Gold Rush Charter’s Country School campus on the former Sullivan Creek School property is looking more like a farm every day.
Students spent last week participating in a plethora of Earth Week (and farm) themed activities including a plant sale, butter making and creek clean-up.
The 90-student school is focused on environmental sustainability and has a flourishing farm and garden program, said teacher Cheryl Divine-Jonas.
“We have a much bigger campus here. All the teachers are on board with farm and garden and sustainability,” Divine-Jonas said.
The Country School was formerly in a modular building near Grace Baptist Church in Sonora and since fall has rented its current space from the Curtis Creek School District.
The Country School has a garden, greenhouse and animal pen with goats, rabbits and chickens. Students sell the fresh eggs as a fundraiser, and grade-levels switch off on pen chores, Divine-Jonas said.
Kindergartner Madison Sheddon, 5, says she likes the animals a lot.
“The chickens are so funny,” she said.
The students can also walk the bunnies using little harnesses, Divine-Jonas said.
“The baby goats don’t bite,” advised kindergartner Jayda Schultz, 6.
The school hopes to bring in lambs next, Divine-Jonas said.
“We submitted a grant request to the Sonora Area Foundation and were given $5,000. In addition to that we raised $2,700 and received a $1,000 donation for the animal shelter,” said James Gallno, Gold Rush Charter School vice principal.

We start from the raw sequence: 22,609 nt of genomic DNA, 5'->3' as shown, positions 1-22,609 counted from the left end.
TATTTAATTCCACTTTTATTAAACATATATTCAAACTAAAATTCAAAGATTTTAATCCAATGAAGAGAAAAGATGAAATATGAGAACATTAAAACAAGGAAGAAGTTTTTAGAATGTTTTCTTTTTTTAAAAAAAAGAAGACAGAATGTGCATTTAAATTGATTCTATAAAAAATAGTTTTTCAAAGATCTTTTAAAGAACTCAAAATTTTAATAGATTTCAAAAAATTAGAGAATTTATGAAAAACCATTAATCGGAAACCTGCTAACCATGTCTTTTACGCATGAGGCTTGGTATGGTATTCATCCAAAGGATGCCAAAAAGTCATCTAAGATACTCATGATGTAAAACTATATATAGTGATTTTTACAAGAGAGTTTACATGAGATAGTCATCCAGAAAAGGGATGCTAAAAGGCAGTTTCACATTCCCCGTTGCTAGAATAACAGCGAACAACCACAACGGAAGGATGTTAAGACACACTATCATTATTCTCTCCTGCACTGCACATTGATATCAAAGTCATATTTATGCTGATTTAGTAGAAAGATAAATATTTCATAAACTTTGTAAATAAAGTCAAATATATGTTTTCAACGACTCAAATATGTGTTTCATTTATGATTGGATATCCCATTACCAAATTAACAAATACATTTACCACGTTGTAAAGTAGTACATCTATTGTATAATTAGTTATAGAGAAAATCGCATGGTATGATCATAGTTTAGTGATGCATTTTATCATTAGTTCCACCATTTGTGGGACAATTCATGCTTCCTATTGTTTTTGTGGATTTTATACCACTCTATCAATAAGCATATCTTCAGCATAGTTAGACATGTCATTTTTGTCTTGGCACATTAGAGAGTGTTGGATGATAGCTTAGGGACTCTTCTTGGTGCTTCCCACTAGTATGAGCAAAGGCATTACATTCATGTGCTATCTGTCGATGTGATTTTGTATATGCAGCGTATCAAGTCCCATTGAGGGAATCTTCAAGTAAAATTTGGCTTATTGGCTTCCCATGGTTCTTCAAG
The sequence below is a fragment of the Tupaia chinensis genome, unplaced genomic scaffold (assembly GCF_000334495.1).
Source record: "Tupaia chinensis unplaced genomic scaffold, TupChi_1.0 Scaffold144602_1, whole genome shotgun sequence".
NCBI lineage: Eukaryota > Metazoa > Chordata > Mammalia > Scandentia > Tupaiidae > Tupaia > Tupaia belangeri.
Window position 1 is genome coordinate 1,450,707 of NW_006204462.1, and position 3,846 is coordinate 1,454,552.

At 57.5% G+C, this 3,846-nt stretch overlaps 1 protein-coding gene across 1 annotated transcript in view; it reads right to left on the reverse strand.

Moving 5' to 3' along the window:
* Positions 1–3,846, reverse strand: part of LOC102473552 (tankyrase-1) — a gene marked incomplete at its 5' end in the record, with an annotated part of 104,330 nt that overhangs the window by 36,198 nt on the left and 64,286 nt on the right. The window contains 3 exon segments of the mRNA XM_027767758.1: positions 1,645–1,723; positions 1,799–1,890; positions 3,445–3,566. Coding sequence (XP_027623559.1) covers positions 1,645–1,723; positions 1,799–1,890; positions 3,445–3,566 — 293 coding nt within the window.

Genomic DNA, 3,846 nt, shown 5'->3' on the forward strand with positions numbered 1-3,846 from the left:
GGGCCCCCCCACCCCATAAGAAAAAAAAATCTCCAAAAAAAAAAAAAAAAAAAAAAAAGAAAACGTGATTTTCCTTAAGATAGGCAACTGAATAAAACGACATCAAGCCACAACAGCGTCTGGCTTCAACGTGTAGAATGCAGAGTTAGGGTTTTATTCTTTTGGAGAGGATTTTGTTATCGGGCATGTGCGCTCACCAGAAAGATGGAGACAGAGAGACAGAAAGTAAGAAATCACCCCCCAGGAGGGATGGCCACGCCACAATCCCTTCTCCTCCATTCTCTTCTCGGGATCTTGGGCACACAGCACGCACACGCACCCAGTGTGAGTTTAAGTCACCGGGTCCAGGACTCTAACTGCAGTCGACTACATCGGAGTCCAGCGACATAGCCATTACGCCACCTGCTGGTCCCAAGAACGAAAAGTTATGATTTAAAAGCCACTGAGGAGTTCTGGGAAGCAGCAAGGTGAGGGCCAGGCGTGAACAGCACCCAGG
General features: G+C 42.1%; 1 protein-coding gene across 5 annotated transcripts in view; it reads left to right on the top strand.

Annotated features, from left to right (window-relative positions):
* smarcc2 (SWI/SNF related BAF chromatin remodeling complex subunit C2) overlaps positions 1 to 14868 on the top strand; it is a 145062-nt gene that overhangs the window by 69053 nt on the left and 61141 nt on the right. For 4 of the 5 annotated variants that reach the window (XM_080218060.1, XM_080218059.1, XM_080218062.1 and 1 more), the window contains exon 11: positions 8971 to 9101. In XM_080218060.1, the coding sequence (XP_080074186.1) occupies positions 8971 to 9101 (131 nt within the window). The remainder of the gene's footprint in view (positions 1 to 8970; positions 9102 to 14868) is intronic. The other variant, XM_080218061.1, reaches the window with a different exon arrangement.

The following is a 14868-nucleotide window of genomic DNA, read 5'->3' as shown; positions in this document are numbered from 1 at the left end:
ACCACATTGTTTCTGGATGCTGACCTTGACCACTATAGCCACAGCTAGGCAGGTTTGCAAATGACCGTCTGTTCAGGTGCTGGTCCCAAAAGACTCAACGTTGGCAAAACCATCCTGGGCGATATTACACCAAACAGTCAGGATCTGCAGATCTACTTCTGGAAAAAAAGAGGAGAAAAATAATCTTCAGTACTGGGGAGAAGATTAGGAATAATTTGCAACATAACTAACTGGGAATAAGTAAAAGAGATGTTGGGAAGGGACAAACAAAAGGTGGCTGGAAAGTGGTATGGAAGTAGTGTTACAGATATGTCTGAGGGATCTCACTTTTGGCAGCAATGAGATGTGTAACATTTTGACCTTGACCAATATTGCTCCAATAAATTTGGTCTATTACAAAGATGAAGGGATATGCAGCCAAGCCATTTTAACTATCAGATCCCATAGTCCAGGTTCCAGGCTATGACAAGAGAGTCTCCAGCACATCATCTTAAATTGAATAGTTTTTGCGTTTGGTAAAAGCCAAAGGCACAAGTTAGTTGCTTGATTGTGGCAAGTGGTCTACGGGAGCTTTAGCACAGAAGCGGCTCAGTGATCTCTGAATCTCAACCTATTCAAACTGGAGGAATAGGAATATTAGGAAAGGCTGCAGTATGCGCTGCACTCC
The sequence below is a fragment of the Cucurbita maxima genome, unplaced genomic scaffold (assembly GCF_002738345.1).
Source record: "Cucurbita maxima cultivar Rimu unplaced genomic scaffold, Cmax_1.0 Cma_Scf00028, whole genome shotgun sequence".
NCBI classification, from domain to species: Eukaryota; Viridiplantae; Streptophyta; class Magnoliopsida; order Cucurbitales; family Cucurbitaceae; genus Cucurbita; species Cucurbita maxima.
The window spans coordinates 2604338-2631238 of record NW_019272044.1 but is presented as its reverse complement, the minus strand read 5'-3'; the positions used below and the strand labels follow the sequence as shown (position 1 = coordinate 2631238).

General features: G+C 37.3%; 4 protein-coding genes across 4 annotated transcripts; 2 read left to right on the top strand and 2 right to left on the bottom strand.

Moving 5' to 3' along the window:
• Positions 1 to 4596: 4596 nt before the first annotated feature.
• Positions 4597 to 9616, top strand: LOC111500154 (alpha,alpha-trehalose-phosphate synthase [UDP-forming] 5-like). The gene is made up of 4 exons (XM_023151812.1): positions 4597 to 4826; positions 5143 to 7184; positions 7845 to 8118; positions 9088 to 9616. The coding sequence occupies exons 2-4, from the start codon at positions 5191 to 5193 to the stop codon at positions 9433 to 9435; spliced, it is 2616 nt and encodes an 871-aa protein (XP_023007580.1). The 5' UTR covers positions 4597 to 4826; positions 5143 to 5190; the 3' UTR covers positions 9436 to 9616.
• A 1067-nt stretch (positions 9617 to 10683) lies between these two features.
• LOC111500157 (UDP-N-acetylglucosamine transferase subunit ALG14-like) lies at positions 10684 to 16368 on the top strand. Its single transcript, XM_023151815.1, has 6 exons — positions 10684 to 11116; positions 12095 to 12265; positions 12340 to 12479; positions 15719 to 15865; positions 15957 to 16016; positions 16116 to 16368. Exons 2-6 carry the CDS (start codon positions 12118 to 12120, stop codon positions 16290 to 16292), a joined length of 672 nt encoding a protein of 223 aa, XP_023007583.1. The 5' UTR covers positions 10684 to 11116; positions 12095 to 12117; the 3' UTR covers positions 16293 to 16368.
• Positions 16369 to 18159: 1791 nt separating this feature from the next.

The students grow raspberries, strawberries, broccoli and various other vegetables.
“They learn about planting, weeding, composting,” Divine-Jonas said.
Students put the chicken manure in the garden and learn about the nitrogen cycles. All classrooms have seedlings growing in them and the seventh- and eighth-graders will install a drip irrigation system in the garden as part of their math class, she said.
“We have fun here,” Divine-Jonas said. “We try and teach conservation. Basically — habitat, adaptation— we try to tie it into connections with the earth, stewardship.”
The school also emphasizes using art to bring their studies to life.
During a mammal unit, students took wool from a sheep and turned it into felting, then fabric. In September, students made fruit rolls, pickles and jam. This month, students made butter and cheese.
Teacher Lynne Hildreth plans to teach her students to knit, and students made Egyptian mummy masks during history.
Shannon Owens’ second- and third-grade students recently used sticks, wood and moss to make birds nests.
“It seems like the kids who struggle ... in the classroom, just really thrive,” with art projects like the birds nests, Owens said. “Their intelligence just really comes out.”